So the other day, I’m surfing the Internet looking at Harry Potter writings (I’m a recent Potterhead and enjoying the addiction). I came across someone complaining about The Cursed Child and the Deathly Hallows epilogue, saying that they were too "heteronormative." In other words, this person wanted to know why it was always necessary for our favorite characters to get married (to a heterosexual, but I guess really to a person of any gender) and have kids to be happy.
Now, I’m a sucker for what TV Tropes calls Babies Ever After, but that post made me wonder. Why is marriage/babies held up as the ultimate happy ending? Is it the only one? What works can you name where this didn’t happen, but the characters were still happy and fulfilled? How has the concept of "happily ever after" evolved? Discuss.
I would say read Madame Bovary as it works as an antithesis to the traditional happily ever after. The character of Emma Bovary originally wanted nothing more than to get married, but soon starts desiring other things in life and becomes frustrated with the mundanity of married life. I don't want to give away too much here as it may spoil the story, but the idea of marriage and being a parent as the ultimate form of happiness is challenged in that story. You may also consider different gender perspectives in the happily ever after or "Babie ever after" trope as a lot of feminist literature likes to point out how what makes a female happy in marriage may vary for males. And for the LGBTQ community, it may because marriage and adoption is something that is legally denied to them in many countries. This theory has a lot of layers to it that need qualifications. I personally like stories that end with this trope as well, but I'm also aware of how it was used to keep females in a secondary position and treated them as a prize to be won. Though it is not to say that males did not desire as well. A good example of a male protagonist that wants desires this trope is Sanosuke Harada from the Hakuori Shinsengumi visual novels. – Blackcat1304 years ago
A couple of things to consider: The happy ever after (babies ever after) is a pacifier that stems from an industry pushing an 'aspirational' social value. Keep the status quo rolling along by showing us what we should want. Secondly, the romance novel industry dictates a happy ever after ending as it is expected. Queer romance sells best when it is HEA, but there is also a place for happy for now. – sheena4 years ago
I definitely don't think marriage/babies is the only type of happy ending. I love movies like Waitress, where the protagonist is able to get out of the abuse she may be in and leave any other baggage in order to do something for herself or coming of age movies where you see the protagonist really become an adult in a positive way. I hope that makes sense! – CatBeeny3 years ago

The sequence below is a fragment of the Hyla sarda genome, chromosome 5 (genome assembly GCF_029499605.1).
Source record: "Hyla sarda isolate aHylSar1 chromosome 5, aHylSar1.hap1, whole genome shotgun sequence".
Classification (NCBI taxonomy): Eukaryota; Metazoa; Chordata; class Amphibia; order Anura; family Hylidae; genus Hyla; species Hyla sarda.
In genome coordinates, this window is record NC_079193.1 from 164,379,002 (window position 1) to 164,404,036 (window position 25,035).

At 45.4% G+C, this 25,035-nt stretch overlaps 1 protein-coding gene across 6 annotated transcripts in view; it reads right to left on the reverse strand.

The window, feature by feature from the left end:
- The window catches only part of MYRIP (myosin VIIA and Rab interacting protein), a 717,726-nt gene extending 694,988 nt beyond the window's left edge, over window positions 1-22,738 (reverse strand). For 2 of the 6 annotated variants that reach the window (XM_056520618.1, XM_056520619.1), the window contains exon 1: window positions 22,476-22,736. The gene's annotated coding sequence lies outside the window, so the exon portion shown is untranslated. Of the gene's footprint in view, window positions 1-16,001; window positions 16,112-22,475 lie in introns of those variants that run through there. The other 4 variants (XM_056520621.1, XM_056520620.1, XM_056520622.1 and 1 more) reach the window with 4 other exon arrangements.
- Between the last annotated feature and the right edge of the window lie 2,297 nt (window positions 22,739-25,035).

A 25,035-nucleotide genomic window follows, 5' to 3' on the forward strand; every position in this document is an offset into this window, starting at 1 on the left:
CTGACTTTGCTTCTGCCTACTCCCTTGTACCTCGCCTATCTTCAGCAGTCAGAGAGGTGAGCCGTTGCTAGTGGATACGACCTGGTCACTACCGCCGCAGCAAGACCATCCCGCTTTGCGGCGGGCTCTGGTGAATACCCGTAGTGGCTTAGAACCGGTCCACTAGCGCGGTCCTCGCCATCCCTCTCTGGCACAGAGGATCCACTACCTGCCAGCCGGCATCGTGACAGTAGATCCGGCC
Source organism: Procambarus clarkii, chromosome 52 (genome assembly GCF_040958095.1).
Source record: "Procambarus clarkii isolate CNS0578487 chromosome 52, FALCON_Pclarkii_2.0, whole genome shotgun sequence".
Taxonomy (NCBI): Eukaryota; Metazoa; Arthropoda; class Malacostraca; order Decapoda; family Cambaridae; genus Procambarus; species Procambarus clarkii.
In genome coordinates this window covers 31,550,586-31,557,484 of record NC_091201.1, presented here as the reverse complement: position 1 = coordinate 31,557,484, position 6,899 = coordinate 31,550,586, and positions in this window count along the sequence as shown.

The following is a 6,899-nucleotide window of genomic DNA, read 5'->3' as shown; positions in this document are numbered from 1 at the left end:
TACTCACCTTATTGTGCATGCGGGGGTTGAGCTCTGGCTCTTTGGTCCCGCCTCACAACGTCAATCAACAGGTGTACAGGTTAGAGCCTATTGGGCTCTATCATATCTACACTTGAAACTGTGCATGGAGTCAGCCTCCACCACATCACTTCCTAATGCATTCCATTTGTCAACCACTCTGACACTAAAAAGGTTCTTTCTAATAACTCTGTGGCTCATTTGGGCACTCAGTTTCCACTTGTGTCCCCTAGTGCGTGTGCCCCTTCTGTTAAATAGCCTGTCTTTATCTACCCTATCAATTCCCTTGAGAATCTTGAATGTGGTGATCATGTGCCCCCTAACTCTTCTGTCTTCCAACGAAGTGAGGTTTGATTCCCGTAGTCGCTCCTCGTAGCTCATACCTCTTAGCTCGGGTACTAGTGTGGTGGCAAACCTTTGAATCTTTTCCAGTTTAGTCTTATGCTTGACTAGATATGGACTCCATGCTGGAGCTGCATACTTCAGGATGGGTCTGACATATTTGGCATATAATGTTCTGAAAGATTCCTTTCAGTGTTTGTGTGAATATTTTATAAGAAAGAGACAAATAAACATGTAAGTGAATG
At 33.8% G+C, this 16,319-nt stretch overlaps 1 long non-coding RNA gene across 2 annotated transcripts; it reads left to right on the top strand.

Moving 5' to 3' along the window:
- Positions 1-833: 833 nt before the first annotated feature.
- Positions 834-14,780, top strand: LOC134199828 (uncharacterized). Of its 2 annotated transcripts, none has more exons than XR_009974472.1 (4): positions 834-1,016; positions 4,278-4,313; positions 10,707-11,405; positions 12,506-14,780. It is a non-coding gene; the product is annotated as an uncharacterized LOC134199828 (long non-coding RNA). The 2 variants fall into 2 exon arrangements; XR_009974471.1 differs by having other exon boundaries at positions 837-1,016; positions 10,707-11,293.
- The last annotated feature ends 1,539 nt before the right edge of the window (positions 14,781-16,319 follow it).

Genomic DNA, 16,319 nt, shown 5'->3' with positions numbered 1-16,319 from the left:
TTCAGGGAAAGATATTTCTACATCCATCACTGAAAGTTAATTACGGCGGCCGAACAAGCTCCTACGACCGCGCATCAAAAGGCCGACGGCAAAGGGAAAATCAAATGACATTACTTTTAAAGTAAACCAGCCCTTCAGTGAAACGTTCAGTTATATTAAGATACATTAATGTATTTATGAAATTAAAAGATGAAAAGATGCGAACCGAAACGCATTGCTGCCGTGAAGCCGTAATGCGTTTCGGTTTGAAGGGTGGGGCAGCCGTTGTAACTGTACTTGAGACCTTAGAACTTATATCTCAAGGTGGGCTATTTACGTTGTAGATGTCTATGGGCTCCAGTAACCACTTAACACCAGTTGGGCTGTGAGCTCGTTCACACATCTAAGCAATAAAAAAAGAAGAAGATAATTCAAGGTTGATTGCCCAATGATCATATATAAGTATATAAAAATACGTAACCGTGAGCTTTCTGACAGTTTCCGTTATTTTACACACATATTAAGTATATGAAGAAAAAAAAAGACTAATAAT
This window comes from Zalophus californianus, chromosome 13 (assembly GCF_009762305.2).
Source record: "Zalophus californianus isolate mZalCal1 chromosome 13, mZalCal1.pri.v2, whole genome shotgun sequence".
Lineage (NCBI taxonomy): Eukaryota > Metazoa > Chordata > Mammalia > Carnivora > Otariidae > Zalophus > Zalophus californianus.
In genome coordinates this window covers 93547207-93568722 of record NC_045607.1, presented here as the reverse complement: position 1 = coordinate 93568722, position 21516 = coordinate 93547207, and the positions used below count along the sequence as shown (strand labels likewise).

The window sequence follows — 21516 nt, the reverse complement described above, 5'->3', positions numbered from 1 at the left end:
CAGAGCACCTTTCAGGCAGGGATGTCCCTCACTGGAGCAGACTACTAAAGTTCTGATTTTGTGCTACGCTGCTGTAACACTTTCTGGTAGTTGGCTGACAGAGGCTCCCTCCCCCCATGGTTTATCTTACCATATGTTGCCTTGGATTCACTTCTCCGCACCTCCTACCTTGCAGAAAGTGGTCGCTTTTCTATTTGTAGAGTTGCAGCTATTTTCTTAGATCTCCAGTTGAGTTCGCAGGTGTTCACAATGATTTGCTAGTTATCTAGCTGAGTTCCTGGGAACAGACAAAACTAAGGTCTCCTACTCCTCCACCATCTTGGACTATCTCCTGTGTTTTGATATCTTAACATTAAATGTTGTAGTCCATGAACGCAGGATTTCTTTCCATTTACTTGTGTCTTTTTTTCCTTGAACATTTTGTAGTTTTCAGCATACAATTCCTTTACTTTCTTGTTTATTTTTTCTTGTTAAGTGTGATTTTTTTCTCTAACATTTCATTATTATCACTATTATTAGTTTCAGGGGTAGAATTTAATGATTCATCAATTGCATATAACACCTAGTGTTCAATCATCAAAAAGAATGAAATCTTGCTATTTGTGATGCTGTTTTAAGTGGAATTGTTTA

Biologically speaking, the goal of an organism is to pass its genes on to another generation. That said, I think humans are intelligent enough to make their lives meaningful in other ways. One of Eriksen's stages of development is "generatively vs stagnation". I look at it as one of the things people need for a fulfilling life is to contribute to the next generation, but that doesn't mean everyone needs to have children. You can contribute by being a good aunt or uncle, a writer, or through other careers. Society and the media bombards us with the idea that a happy life entails marriage and children even though that isn't a happy life for everybody. One reason I think marriage is sought after is people see the majority doing it and fear loneliness if they do not do the same. I think the media needs to start pushing more of a narrative that happiness is in self-fulfilment, achieving career and personal goals, being healthy, being independent, and other components to a happy ending besides romance and children. – Dawe3 years ago
I believe 'happily ever after' could be open to interpretation where the characters in a story are content at the end. It could mean them achieving what they aspired to at the beginning or something else they least expected but will have come to terms with said achievement.
Society has long created the norm that only romantic love equates to 'happily ever after.' While it is true in some occasions, it is not necessarily the only cause for a happy ending. Achieving one's heart's desire can truly bring happiness to the soul. Unfortunately, popular culture doesn't emphasize this enough. An example is how Sir Arthur Conan Doyle wrote Sherlock Holmes. His happily ever after was fulfilling his mission in life by being the best sleuth he could be, thereby gratifying is soul. Doyle did create a happily ever after for Holmes's sidekick Dr. Watson in the form of romance (however short-lived). Either way both characters were content with where their lives were by the last book Doyle wrote. – mfernando2 years ago
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